Our Sample Document

In this example, to retrieve orders and their line items from the AdventureWorks database. We need to get the data out in this format for fast processing. In the end, our data should look something like:

{ "orders" : 
    [ /* an array of orders */
        { "order" : 
            { "number" : "123456" ,
                /* more stuff goes here */
                "items" : 
                    [
                        { "item": { /* item info goes here */ } }
                    ]
            }
        }
    ]
}

Holy cow, that’s a lot of stuff just to represent and order and the line items.

Here’s our starter query:

SELECT  h.SalesOrderNumber AS [order.number],
        h.DueDate AS [order.due_date],
        h.ShipDate AS [order.ship_date],
        h.PurchaseOrderNumber AS [order.po_number],
        h.TotalDue AS [order.total_due],
        h.Freight AS [order.freight],
        d.ProductID AS [item.product_id],
        d.OrderQty AS [item.quantity],
        d.UnitPrice AS [item.unit_price],
        d.UnitPriceDiscount AS [item.discount]
FROM    Sales.SalesOrderHeader h
        JOIN Sales.SalesOrderDetail d ON h.SalesOrderID = d.SalesOrderID
WHERE   h.SalesOrderNumber = 'SO43659'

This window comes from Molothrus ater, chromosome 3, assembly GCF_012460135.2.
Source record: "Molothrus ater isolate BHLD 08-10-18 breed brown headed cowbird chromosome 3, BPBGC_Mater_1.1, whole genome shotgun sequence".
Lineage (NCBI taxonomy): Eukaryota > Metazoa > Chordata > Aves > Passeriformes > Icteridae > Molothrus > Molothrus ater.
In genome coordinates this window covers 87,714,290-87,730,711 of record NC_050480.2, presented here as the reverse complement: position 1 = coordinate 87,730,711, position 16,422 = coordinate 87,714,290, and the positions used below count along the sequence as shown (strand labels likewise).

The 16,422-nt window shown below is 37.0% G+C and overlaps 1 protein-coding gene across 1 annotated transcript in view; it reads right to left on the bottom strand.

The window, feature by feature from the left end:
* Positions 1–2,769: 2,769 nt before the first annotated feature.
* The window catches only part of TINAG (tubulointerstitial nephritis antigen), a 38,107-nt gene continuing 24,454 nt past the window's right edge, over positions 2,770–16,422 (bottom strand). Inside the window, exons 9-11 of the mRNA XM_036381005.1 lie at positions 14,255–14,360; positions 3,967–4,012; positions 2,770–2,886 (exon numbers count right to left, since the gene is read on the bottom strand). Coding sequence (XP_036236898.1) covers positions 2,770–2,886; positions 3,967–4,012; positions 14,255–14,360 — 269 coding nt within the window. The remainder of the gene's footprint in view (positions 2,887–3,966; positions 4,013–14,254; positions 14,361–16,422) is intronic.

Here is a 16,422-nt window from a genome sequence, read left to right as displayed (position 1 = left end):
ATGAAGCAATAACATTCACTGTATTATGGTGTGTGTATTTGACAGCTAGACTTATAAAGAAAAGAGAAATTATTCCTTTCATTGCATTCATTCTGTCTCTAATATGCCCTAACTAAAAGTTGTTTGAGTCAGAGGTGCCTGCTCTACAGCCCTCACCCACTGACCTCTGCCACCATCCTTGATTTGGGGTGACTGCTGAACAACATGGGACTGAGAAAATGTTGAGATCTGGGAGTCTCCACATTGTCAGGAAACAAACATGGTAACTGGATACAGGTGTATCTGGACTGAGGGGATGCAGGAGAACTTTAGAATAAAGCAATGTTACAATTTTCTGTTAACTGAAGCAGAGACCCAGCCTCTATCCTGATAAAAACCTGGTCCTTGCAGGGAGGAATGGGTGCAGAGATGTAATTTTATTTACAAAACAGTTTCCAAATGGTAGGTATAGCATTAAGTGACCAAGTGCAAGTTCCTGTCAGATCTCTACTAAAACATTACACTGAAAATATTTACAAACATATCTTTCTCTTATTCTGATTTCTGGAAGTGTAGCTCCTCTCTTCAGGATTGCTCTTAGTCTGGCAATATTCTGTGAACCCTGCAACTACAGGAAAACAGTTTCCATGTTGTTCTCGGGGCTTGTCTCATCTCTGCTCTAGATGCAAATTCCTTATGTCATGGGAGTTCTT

First Attempt

The documentation hints that we might just be able to use `FOR JSON AUTO` option to automatically format our JSON. What could go wrong?

Syntax is hard

Syntax is hard

Our results aren’t what we want at all! The structure is close, but not quite what we’re looking for.

Getting the Structure Right

We are getting all the data we want, but we’re not getting the structure that we want. Our requirements say that we need to have and `orders` array and then each `order` should be a separate item in that array. An orders line items should also be stored in a separate array.

The square brackets make an array in JSON. The curly brackets denote an object.

Using the root() function will nest our results in a root object. In this case, we can use root('orders') to create a basic orders object to hold our list of orders.